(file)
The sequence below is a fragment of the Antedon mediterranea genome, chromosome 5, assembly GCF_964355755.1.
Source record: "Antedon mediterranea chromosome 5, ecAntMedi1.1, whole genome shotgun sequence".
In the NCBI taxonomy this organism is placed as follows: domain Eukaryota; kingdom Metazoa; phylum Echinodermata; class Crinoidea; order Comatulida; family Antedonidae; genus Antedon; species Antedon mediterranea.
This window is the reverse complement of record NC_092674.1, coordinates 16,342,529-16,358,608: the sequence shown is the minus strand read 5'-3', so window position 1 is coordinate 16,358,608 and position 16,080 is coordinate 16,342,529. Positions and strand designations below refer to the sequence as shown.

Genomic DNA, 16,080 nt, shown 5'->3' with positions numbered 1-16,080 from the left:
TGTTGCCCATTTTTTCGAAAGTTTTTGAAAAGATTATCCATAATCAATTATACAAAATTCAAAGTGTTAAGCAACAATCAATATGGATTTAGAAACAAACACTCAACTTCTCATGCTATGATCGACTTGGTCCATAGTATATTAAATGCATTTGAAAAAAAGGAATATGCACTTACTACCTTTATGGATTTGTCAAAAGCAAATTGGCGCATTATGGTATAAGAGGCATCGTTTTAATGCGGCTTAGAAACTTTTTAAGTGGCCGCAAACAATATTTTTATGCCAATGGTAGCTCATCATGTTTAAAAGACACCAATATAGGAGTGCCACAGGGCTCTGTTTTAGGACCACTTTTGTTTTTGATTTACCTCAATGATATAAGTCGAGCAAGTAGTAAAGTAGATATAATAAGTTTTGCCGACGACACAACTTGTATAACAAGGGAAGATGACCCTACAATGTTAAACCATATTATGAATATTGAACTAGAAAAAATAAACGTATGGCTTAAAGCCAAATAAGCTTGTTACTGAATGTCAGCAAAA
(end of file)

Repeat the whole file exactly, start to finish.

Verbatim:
The sequence below is a fragment of the Antedon mediterranea genome, chromosome 5, assembly GCF_964355755.1.
Source record: "Antedon mediterranea chromosome 5, ecAntMedi1.1, whole genome shotgun sequence".
In the NCBI taxonomy this organism is placed as follows: domain Eukaryota; kingdom Metazoa; phylum Echinodermata; class Crinoidea; order Comatulida; family Antedonidae; genus Antedon; species Antedon mediterranea.
This window is the reverse complement of record NC_092674.1, coordinates 16,342,529-16,358,608: the sequence shown is the minus strand read 5'-3', so window position 1 is coordinate 16,358,608 and position 16,080 is coordinate 16,342,529. Positions and strand designations below refer to the sequence as shown.

Genomic DNA, 16,080 nt, shown 5'->3' with positions numbered 1-16,080 from the left:
TGTTGCCCATTTTTTCGAAAGTTTTTGAAAAGATTATCCATAATCAATTATACAAAATTCAAAGTGTTAAGCAACAATCAATATGGATTTAGAAACAAACACTCAACTTCTCATGCTATGATCGACTTGGTCCATAGTATATTAAATGCATTTGAAAAAAAGGAATATGCACTTACTACCTTTATGGATTTGTCAAAAGCAAATTGGCGCATTATGGTATAAGAGGCATCGTTTTAATGCGGCTTAGAAACTTTTTAAGTGGCCGCAAACAATATTTTTATGCCAATGGTAGCTCATCATGTTTAAAAGACACCAATATAGGAGTGCCACAGGGCTCTGTTTTAGGACCACTTTTGTTTTTGATTTACCTCAATGATATAAGTCGAGCAAGTAGTAAAGTAGATATAATAAGTTTTGCCGACGACACAACTTGTATAACAAGGGAAGATGACCCTACAATGTTAAACCATATTATGAATATTGAACTAGAAAAAATAAACGTATGGCTTAAAGCCAAATAAGCTTGTTACTGAATGTCAGCAAAA